Catherine Pierre normally speaks to you from this page. But she recently gave birth to a second adorable daughter, so I have shepherded this issue of the magazine into print as interim editor. As an admirer of the late Steve Jobs, I amused myself by thinking of my temporary title as iEditor.
A substantial portion of this edition of Johns Hopkins Magazine has to do with memory, a subject that has been on my mind lately as I observed the effects of dementia on my recently deceased 90-year-old father. In conversation, he could forget what he asked five minutes before. But he could recite poetry that he had memorized 83 years ago in the second grade. Last March, when I drove him around his hometown of Cambridge, Ohio, he pointed out the houses of all his grade-school teachers. His brother told me he was right every time.
For the magazine, senior writer Michael Anft dug deep into the memory research of Johns Hopkins scientists for his story “Forgetting of Things Past.” The importance of this work is conveyed by a single sentence from the story: “If we lose our network of memories—of whom we relate to, where we’ve been, our predilections, our past—we lose something else: our selves.”
Memory plays a role in “Paying Attention to Distraction,” because when working memory, “the mind’s scratch pad,” becomes overloaded by the myriad distractions of contemporary life, our ability not just to focus but to think may be impaired. In “Unboxing History,” senior writer Bret McCabe, A&S ’94, reports on a Johns Hopkins initiative to study and catalog the archive of the Afro-American, one of the oldest family-owned, continuously published newspapers in the country. As Bret notes, the material stored in carton after carton at the newspaper forms a deep memory of the African-American community in Baltimore.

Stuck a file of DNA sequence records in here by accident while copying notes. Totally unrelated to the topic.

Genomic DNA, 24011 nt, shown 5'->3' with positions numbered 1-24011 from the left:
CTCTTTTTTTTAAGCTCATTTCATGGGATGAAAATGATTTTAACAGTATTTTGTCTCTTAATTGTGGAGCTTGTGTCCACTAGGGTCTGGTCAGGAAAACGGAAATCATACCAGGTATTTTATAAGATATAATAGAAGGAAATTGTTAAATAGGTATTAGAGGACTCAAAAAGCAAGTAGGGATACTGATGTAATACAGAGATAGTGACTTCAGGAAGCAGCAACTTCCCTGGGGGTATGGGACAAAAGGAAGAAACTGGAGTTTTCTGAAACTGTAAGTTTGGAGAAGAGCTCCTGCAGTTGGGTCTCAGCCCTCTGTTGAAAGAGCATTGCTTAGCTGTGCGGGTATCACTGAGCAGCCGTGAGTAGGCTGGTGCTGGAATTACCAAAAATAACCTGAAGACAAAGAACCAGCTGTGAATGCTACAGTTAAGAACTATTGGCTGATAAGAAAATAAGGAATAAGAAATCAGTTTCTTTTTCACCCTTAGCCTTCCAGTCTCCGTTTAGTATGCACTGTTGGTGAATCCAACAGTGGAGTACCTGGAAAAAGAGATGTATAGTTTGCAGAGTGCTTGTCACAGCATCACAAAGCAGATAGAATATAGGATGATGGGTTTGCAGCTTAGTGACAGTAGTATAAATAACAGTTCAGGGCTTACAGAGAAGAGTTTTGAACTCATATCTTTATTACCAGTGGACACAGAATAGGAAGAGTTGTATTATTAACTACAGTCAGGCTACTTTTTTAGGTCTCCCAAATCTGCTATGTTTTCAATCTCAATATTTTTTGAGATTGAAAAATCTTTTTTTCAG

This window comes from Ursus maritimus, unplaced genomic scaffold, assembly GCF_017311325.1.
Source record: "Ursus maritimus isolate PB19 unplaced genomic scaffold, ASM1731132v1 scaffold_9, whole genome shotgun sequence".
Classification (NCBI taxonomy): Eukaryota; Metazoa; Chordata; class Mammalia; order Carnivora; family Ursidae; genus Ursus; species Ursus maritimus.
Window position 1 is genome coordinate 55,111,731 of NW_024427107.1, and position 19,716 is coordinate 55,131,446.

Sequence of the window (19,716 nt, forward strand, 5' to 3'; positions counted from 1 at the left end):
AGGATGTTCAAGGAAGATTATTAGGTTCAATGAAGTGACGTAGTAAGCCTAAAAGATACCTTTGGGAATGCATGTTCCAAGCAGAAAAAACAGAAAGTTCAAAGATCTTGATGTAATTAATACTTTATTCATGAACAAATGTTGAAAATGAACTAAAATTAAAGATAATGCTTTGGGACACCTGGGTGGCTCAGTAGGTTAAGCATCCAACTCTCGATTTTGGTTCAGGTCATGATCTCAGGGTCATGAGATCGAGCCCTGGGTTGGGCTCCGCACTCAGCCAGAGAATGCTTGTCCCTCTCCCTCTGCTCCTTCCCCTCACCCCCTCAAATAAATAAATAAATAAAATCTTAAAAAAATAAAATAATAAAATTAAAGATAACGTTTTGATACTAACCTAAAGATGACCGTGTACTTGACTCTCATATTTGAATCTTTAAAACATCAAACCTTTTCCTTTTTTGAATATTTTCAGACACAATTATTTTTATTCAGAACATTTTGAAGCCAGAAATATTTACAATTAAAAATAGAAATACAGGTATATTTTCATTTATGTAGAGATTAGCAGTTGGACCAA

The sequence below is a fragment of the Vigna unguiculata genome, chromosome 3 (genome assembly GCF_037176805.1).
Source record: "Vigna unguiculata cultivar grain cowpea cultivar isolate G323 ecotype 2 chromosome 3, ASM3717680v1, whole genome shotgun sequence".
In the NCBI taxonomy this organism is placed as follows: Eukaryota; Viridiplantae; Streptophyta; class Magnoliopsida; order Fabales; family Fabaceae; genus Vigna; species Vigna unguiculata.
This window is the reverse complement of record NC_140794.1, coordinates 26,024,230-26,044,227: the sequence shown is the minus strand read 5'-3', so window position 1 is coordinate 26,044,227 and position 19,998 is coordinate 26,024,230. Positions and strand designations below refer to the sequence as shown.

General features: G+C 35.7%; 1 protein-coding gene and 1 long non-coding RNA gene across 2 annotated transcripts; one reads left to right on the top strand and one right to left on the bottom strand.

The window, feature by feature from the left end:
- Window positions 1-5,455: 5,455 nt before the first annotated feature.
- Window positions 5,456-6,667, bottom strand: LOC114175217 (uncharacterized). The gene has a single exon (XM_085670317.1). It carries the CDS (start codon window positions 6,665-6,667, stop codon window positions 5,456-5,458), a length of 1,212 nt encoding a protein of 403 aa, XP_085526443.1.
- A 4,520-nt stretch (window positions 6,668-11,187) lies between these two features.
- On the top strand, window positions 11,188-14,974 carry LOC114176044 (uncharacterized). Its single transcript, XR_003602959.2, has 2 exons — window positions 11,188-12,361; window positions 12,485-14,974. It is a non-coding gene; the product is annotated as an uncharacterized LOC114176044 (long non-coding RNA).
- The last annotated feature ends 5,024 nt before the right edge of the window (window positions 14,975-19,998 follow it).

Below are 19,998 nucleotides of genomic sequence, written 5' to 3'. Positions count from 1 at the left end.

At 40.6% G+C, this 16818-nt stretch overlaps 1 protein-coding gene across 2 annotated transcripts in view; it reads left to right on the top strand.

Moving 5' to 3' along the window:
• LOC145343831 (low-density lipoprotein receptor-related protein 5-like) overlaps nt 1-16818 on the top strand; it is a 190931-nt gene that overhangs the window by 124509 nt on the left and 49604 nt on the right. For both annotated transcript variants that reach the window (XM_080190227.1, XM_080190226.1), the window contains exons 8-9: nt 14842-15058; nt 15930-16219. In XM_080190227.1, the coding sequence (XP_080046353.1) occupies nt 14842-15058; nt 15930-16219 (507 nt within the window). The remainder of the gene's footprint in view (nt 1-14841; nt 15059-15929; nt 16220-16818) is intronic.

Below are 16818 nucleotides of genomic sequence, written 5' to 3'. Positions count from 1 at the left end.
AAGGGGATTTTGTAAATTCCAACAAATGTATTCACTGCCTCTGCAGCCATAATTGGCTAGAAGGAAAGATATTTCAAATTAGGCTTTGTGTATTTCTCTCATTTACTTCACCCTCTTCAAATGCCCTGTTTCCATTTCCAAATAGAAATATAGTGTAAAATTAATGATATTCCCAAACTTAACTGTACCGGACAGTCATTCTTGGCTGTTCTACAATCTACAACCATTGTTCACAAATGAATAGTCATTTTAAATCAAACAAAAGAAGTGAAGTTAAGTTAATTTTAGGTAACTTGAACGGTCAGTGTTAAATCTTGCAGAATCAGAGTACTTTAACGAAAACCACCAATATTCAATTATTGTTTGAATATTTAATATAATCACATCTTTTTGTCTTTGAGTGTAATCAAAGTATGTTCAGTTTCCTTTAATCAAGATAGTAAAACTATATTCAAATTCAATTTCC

We did not devote our entire feature section to the various ways we remember. Assistant editor Kristen Intlekofer provided our cover story, the succinctly titled “Stop That,” a collection of 10 things many of us do in the name of health without realizing we might be doing our bodies no favor. This is Kristen’s first feature story for Johns Hopkins Magazine, and we were pleased to put it on our cover. Good job, Kristen.